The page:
I could feel the freight train of curiosity gaining momentum in my mind, so I had to quickly decide whether to grab a handrail, swing aboard and see where it would take me, or spend the rest of the day regretting having missed the chance.
I didn’t want to live in regret, so I grabbed a handrail and was yanked off my feet into a noisy, rattling railcar.
When my eyes had grown accustomed to the dust and the half-light, I found the following 19 statements carved into the wooden walls of that railcar. These statements were signed by Marilyn Monroe, Johnny Depp, Erma Bombeck, Tony Bennett, Emily Dickinson, John Wooden, Gene Tierney, Jack Kerouac, George Michael, Eddie Van Halen, Sinead O’Connor, Fran Lebowitz, Michael Huffington, Lord Byron, Arthur Schopenhauer, Michelle Pfeiffer, Clive James, Robert Louis Stevenson, and Davy Crockett.
But not in that order. I’m not going to tell you who said what, because I don’t want your reactions to be influenced by your memories of those people.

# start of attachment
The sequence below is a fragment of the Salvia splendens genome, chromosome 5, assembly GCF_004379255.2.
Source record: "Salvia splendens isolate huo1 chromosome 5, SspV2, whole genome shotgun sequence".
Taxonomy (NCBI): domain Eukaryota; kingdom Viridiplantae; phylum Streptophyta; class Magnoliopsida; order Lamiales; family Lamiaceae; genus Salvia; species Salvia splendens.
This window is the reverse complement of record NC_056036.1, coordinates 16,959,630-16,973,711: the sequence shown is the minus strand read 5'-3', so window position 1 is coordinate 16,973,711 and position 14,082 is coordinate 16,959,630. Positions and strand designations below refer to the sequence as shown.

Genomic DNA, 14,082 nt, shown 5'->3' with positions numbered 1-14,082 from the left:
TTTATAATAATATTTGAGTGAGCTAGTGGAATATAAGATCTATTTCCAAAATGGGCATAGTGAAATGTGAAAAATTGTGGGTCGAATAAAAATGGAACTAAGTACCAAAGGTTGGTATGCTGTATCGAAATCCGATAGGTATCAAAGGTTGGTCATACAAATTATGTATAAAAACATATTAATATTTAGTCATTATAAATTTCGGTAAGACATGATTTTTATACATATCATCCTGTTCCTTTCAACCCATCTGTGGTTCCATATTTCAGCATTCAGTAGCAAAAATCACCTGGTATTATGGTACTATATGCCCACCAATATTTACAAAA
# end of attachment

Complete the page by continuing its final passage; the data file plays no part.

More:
“Wealth is like sea-water; the more we drink, the thirstier we become; and the same is true of fame.”
“Fame is the thirst of youth.”
“Don’t confuse fame with success. Madonna is one; Helen Keller is the other.”
“Fame comes and goes. Longevity is the thing to aim for.”
“Fame is like caviar, you know – it’s good to have caviar but not when you have it at every meal.”
“I’m not stupid enough to think that I can deal with another 10 or 15 years of major exposure. I think that is the ultimate tragedy of fame… People who are simply out of control, who are lost. I’ve seen so many of them, and I don’t want to be another cliché.”
“Wealth, beauty, and fame are transient. When those are gone, little is left except the need to be useful.”
“Talent is God given. Be humble. Fame is man-given. Be grateful. Conceit is self-given. Be careful.”
“When kids ask me how it feels to be a rock star, I say leave me alone, I’m not a rock star. I’m not in it for the fame, I’m in it because I like to play.”
“I’m shy, paranoid, whatever word you want to use. I hate fame. I’ve done everything I can to avoid it.”
“A life without fame can be a good life, but fame without a life is no life at all.”
“Fame is a curse… it was the worst phase of my life, which I thank God I’ll never have to go through again.”